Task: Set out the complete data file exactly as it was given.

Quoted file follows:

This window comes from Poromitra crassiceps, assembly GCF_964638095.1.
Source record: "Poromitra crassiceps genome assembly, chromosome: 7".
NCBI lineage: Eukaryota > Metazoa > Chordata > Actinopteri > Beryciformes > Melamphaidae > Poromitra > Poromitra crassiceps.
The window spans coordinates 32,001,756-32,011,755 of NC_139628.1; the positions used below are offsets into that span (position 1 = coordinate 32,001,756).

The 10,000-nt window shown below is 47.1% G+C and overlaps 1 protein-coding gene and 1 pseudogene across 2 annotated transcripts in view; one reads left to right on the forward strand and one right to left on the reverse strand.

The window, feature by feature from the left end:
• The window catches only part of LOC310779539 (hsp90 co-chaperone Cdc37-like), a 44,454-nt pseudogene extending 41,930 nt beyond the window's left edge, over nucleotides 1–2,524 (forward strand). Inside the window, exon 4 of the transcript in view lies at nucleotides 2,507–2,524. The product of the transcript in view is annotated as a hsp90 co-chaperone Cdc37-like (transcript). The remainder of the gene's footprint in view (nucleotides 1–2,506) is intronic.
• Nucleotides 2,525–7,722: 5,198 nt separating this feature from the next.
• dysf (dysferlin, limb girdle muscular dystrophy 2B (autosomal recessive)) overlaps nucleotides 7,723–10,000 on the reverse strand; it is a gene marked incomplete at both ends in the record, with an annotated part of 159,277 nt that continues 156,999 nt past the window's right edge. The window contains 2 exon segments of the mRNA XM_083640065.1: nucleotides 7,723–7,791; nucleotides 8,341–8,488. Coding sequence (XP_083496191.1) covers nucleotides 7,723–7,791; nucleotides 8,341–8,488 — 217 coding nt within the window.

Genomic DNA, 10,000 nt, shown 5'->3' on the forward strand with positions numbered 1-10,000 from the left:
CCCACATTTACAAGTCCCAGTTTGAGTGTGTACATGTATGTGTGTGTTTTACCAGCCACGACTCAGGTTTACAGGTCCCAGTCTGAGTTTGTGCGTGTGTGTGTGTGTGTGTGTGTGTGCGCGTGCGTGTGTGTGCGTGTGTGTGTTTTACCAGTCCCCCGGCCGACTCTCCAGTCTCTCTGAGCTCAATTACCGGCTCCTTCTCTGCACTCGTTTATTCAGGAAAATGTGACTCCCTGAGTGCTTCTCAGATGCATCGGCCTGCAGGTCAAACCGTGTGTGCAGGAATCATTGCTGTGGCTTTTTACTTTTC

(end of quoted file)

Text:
This window comes from Poromitra crassiceps, assembly GCF_964638095.1.
Source record: "Poromitra crassiceps genome assembly, chromosome: 7".
NCBI lineage: Eukaryota > Metazoa > Chordata > Actinopteri > Beryciformes > Melamphaidae > Poromitra > Poromitra crassiceps.
The window spans coordinates 32,001,756-32,011,755 of NC_139628.1; the positions used below are offsets into that span (position 1 = coordinate 32,001,756).

The 10,000-nt window shown below is 47.1% G+C and overlaps 1 protein-coding gene and 1 pseudogene across 2 annotated transcripts in view; one reads left to right on the forward strand and one right to left on the reverse strand.

The window, feature by feature from the left end:
• The window catches only part of LOC310779539 (hsp90 co-chaperone Cdc37-like), a 44,454-nt pseudogene extending 41,930 nt beyond the window's left edge, over nucleotides 1–2,524 (forward strand). Inside the window, exon 4 of the transcript in view lies at nucleotides 2,507–2,524. The product of the transcript in view is annotated as a hsp90 co-chaperone Cdc37-like (transcript). The remainder of the gene's footprint in view (nucleotides 1–2,506) is intronic.
• Nucleotides 2,525–7,722: 5,198 nt separating this feature from the next.
• dysf (dysferlin, limb girdle muscular dystrophy 2B (autosomal recessive)) overlaps nucleotides 7,723–10,000 on the reverse strand; it is a gene marked incomplete at both ends in the record, with an annotated part of 159,277 nt that continues 156,999 nt past the window's right edge. The window contains 2 exon segments of the mRNA XM_083640065.1: nucleotides 7,723–7,791; nucleotides 8,341–8,488. Coding sequence (XP_083496191.1) covers nucleotides 7,723–7,791; nucleotides 8,341–8,488 — 217 coding nt within the window.

Genomic DNA, 10,000 nt, shown 5'->3' on the forward strand with positions numbered 1-10,000 from the left:
CCCACATTTACAAGTCCCAGTTTGAGTGTGTACATGTATGTGTGTGTTTTACCAGCCACGACTCAGGTTTACAGGTCCCAGTCTGAGTTTGTGCGTGTGTGTGTGTGTGTGTGTGTGTGCGCGTGCGTGTGTGTGCGTGTGTGTGTTTTACCAGTCCCCCGGCCGACTCTCCAGTCTCTCTGAGCTCAATTACCGGCTCCTTCTCTGCACTCGTTTATTCAGGAAAATGTGACTCCCTGAGTGCTTCTCAGATGCATCGGCCTGCAGGTCAAACCGTGTGTGCAGGAATCATTGCTGTGGCTTTTTACTTTTC